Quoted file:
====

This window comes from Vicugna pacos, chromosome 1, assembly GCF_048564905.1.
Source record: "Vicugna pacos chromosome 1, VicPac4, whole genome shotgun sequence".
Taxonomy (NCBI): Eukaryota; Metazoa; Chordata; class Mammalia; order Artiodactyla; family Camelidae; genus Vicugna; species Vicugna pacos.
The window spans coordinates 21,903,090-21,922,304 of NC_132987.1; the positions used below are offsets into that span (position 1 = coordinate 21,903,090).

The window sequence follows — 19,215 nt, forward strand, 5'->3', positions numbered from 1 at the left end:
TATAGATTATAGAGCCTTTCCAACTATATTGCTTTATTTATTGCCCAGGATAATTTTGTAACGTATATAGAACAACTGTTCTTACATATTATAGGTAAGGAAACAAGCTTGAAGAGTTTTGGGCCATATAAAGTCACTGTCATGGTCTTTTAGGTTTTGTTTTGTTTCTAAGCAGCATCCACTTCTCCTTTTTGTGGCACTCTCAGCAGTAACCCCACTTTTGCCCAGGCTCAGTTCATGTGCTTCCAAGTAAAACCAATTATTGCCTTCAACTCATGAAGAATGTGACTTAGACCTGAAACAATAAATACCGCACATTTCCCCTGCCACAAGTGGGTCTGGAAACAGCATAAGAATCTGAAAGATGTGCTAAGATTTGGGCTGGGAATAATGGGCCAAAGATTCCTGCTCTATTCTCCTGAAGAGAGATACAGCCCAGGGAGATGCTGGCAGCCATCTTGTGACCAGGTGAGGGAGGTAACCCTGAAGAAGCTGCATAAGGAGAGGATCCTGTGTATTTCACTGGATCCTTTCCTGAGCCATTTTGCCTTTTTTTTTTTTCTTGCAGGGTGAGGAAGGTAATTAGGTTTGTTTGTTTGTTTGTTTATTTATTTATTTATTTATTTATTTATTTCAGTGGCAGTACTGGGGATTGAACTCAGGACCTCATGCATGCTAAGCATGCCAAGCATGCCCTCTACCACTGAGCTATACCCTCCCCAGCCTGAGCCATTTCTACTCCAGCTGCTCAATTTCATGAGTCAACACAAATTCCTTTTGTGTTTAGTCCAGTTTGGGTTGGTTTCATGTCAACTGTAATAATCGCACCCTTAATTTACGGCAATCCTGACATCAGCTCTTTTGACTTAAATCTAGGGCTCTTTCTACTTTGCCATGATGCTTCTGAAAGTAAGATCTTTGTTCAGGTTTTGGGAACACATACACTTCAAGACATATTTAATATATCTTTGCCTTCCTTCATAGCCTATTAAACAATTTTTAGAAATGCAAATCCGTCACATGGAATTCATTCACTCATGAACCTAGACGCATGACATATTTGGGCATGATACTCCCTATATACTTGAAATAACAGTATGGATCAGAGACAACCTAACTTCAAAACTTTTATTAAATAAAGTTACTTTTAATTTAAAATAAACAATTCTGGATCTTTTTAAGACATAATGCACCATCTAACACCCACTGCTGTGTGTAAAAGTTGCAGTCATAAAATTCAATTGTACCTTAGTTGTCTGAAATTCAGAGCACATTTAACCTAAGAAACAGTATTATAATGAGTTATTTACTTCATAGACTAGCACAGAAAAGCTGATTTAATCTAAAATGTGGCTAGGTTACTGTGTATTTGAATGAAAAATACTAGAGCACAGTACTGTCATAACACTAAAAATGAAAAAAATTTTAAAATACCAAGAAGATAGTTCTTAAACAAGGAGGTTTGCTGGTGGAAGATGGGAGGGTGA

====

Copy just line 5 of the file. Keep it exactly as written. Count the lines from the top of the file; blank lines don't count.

The window sequence follows — 19,215 nt, forward strand, 5'->3', positions numbered from 1 at the left end: